Soledad Theatre

Front Street & Encinal Street,
Soledad, CA 93960

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Circa 1922 Les and Valeeta Johnson opened the Soledad Theatre. With portable seating, the theatre showed silent films on the weekend and hosted roller skating during the week.

Mr. Johnson installed a style 25 American Photoplayer to accompany the silent films.<pThe large piano also contained two side cabinets filled with silent film sound effects and limited compass organ pipes.

Valeeta Johnson played violin and piano, presumably playing once in a while for the silent films. The roll-playing Photoplayer piano had a large collection of FilMusic rolls to accompany the silent films. This author has two FilMusic rolls from this Soledad Theatre roll collection.

The Johnsons also owned a garage in Soledad and in nearby Gonzales, CA. Each Johnson brother owned garages in the Salinas Valley towns of King City, Soledad, Gonzales, and Salinas.

The Soledad Theatre lasted through the 1920’s, but the Johnsons eventually closed the theatre and went into the automobile business full time. The Soledad Theatre was always a “side business” for the Johnsons.

The large American Photoplayer piano was brought to the Johnson home. The quartered-oak pit swell boxes that housed the percussions and organ pipes were cut up and converted into a china cabinet as well as bedroom headboards. As “gifts” to his friends in Soledad, Mr. Johnson gave Xylophone bars for folks to use as front door knockers!

A single chime tube from the Photoplayer still exists in the collection of a local Salinas theatre organ enthusiast. Eventually, even the large Photoplayer piano was taken in on trade for a new piano for the Johnson family. It is not known what became of the piano or remainder of the large collection of FilMusic rolls.

Much later, a Quonset hut style theatre was built in Soledad, but this building had nothing to do with the much earlier Soledad Theatre.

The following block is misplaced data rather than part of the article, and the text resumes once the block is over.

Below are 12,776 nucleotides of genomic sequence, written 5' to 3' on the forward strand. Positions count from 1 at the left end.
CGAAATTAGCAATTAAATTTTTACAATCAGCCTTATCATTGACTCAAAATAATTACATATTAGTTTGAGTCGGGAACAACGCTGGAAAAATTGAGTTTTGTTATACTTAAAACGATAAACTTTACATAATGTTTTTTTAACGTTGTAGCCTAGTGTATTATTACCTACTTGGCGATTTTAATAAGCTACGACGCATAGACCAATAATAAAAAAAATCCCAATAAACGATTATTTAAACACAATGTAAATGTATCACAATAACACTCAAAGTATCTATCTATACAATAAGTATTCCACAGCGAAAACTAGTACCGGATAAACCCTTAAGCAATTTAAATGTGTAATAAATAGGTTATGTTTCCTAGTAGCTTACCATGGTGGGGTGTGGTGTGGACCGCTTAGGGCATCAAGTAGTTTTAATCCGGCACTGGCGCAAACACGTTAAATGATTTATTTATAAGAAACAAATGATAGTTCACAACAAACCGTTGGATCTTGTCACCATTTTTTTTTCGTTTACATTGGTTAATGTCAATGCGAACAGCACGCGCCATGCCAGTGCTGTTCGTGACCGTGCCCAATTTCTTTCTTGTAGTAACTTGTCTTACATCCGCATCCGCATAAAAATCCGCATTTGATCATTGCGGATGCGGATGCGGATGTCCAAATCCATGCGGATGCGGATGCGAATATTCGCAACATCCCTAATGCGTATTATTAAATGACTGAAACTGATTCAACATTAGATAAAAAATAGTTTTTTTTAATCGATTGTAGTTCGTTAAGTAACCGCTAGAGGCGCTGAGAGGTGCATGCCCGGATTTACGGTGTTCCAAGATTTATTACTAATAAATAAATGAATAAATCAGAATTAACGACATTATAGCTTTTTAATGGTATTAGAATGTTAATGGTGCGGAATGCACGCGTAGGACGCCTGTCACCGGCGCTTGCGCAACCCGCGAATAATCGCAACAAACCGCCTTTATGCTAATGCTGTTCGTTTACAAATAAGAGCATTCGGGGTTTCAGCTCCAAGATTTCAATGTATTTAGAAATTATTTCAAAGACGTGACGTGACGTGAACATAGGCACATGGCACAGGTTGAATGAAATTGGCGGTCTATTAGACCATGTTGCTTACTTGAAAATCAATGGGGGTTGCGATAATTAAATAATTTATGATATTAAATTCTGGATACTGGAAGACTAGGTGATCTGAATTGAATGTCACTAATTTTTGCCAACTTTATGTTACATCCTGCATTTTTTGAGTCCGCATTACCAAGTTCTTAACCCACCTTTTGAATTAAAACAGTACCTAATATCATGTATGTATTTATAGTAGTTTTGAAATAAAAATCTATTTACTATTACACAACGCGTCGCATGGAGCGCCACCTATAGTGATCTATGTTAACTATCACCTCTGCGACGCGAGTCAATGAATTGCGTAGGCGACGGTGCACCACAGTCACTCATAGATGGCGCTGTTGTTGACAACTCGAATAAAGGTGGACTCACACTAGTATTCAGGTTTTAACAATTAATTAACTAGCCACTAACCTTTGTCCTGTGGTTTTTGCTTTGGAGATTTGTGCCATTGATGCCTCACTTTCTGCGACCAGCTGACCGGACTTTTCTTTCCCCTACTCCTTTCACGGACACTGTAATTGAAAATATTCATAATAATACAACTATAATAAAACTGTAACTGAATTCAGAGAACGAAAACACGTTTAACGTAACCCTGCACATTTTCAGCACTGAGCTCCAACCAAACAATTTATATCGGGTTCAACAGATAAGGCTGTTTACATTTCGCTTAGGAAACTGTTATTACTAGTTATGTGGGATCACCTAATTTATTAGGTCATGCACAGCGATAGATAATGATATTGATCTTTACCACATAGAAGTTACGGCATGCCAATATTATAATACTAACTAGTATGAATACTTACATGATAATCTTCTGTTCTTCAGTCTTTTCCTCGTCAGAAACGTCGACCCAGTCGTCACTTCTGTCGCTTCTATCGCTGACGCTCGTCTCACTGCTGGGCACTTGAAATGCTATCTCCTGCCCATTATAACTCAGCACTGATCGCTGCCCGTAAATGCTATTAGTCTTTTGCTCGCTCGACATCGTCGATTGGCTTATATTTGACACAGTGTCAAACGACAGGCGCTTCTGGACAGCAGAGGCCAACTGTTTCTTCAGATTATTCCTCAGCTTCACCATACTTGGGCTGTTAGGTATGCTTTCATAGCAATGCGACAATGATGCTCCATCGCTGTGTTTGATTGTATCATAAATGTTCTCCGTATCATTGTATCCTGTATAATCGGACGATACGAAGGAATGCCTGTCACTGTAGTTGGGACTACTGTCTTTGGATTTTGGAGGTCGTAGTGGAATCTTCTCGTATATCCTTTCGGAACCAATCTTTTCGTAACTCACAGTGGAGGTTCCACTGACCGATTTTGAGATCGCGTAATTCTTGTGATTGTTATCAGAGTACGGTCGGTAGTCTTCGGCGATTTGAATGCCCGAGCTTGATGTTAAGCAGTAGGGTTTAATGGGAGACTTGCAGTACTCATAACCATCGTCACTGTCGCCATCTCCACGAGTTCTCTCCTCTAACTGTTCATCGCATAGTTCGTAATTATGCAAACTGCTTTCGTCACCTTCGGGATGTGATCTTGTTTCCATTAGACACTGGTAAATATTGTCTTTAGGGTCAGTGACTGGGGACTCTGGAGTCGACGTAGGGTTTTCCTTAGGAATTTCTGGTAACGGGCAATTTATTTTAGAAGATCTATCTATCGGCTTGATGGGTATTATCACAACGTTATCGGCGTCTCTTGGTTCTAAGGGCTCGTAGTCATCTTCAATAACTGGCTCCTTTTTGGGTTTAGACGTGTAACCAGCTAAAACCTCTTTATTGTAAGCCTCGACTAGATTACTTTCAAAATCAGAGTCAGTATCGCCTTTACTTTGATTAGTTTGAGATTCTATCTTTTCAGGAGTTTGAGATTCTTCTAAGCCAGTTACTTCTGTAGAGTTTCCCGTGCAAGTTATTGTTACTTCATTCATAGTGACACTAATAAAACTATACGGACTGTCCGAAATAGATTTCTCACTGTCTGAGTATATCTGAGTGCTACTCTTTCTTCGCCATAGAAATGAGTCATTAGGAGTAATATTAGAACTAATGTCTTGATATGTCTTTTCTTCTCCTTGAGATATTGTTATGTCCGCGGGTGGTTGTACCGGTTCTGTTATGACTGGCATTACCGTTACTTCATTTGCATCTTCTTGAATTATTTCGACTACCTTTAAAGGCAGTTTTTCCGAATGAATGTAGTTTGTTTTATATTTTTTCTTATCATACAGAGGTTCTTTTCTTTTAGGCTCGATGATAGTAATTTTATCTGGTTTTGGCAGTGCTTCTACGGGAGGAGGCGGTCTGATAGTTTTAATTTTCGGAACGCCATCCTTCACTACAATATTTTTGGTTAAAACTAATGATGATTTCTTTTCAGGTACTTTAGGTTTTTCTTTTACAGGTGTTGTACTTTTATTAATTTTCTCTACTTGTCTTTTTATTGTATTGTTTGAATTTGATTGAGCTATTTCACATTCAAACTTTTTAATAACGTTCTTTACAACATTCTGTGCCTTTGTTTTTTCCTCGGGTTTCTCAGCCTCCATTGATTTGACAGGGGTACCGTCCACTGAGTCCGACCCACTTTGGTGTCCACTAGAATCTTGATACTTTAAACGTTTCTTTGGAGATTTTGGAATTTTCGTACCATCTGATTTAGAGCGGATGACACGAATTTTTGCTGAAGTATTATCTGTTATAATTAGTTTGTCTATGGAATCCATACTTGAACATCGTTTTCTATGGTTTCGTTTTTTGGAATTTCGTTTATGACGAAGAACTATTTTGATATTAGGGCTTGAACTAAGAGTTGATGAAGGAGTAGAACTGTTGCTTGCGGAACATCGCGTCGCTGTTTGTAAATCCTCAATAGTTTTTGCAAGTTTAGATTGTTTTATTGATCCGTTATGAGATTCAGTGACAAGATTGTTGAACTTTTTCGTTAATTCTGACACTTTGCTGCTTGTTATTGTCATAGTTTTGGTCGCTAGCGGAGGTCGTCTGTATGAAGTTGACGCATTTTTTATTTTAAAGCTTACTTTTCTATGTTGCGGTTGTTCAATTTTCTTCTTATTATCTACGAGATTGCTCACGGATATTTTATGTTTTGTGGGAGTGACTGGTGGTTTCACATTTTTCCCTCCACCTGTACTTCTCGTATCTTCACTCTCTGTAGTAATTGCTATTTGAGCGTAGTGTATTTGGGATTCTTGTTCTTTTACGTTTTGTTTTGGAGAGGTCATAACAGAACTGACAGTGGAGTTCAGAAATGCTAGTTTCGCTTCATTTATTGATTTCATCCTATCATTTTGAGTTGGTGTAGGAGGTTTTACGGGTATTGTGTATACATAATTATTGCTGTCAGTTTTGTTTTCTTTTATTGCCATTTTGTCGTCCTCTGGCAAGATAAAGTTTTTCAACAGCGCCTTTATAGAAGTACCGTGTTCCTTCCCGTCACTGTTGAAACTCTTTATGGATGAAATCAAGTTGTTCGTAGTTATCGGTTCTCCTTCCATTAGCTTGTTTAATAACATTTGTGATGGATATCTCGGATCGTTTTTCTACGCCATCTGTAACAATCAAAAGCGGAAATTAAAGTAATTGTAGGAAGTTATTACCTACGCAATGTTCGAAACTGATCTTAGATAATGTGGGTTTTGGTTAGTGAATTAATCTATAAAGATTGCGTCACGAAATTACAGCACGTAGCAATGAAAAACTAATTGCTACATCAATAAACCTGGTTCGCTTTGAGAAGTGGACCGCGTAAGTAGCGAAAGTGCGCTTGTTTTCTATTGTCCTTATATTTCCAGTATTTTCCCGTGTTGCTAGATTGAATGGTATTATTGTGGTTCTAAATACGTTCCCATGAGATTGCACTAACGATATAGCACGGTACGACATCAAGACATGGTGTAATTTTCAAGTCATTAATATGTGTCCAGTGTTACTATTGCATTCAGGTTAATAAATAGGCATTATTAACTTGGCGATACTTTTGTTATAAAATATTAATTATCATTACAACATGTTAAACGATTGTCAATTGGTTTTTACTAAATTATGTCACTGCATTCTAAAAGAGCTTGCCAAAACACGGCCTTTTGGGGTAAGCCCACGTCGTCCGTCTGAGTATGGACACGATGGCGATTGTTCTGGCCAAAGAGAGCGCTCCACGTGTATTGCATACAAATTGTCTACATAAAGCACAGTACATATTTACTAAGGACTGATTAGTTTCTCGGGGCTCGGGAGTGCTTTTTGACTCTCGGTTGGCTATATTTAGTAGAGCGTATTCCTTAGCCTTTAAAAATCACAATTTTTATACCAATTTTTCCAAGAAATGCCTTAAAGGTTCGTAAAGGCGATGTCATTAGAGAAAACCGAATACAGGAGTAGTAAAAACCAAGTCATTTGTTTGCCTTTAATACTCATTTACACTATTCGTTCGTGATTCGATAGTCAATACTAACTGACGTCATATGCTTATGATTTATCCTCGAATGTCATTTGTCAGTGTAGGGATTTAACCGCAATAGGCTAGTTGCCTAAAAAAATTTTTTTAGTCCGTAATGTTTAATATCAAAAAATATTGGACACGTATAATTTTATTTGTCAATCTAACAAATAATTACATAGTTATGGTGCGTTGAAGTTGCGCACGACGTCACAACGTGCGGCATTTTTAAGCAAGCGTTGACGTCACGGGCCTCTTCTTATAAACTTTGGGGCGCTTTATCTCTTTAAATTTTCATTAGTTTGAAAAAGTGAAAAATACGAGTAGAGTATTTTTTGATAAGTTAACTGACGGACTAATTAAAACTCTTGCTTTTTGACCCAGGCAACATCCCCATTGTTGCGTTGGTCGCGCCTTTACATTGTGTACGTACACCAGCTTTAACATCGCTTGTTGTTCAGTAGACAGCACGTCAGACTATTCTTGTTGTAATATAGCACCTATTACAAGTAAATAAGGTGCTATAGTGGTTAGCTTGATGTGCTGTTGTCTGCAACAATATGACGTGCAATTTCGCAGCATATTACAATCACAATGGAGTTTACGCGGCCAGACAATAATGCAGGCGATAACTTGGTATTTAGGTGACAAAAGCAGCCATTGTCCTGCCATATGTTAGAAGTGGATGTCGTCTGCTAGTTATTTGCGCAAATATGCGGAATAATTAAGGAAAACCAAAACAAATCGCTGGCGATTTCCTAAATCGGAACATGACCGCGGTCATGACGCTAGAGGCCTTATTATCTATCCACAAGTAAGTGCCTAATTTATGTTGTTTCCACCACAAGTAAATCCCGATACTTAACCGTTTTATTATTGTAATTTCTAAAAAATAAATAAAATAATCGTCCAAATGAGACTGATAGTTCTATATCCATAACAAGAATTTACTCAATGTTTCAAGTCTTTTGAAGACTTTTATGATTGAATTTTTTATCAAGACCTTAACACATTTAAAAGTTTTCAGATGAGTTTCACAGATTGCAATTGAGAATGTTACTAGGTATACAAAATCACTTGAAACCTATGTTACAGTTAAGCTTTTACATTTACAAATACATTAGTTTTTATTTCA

The Quonset hut theatre building still stands in Soledad, but has been converted to office use.

Contributed by Tom DeLay

Recent comments (view all 20 comments)

Joe Vogel
Joe Vogel on September 11, 2009 at 11:59 pm

As the original Soledad and the second Soledad were at different locations, they should certainly have separate pages at Cinema Treasures. Pages can only accommodate one address. The 1947 Soledad at 177 Kidder Street needs to be added.

The original Soledad Theatre on Front Street burned to the ground in 1946, according to an item in the October 5 issue of Boxoffice that year. The second Soledad on Kidder Street was a replacement for it. The owners of the original Soledad, Ernest Gnesa and Edward Franscioni, bought the lot on which the second Soledad was built, but sold it to A. Blanco, Ralph Martin and Frank Jaimes who completed the project and opened the new theater in mid-1947.

Joe Vogel
Joe Vogel on December 19, 2009 at 12:37 am

No sooner is one mystery solved than another arises. It has taken me a few months to realize that there’s another mystery, though. Boxoffice of October 5, 1946, said: “The Soledad Theatre in Soledad burned to the ground recently. Owners are Gnesa and Franscioni.” But, in the absence of addresses, there’s no confirmation that the burned Soledad Theatre was the same one that was run by the Johnsons in the 1920s.

If the information in the October 6, 2005, comment by Tom DeLay above is correct, and the building the Johnsons' Soledad Theatre occupied is still standing, then the theater that burned to the ground in 1946 must have been a second Soledad Theatre, and the building on Kidder Street that was built to replace it would be the third house of the name.

Andres on November 12, 2011 at 10:55 pm

I’m trying to keep up, but it seems a lot of the information on these theatres has been mixed up somehow. I would love have seen these places in their heyday. My parents remember a functioning theatre in Soledad well into the late 80s.

Joe Vogel
Joe Vogel on November 13, 2011 at 3:23 am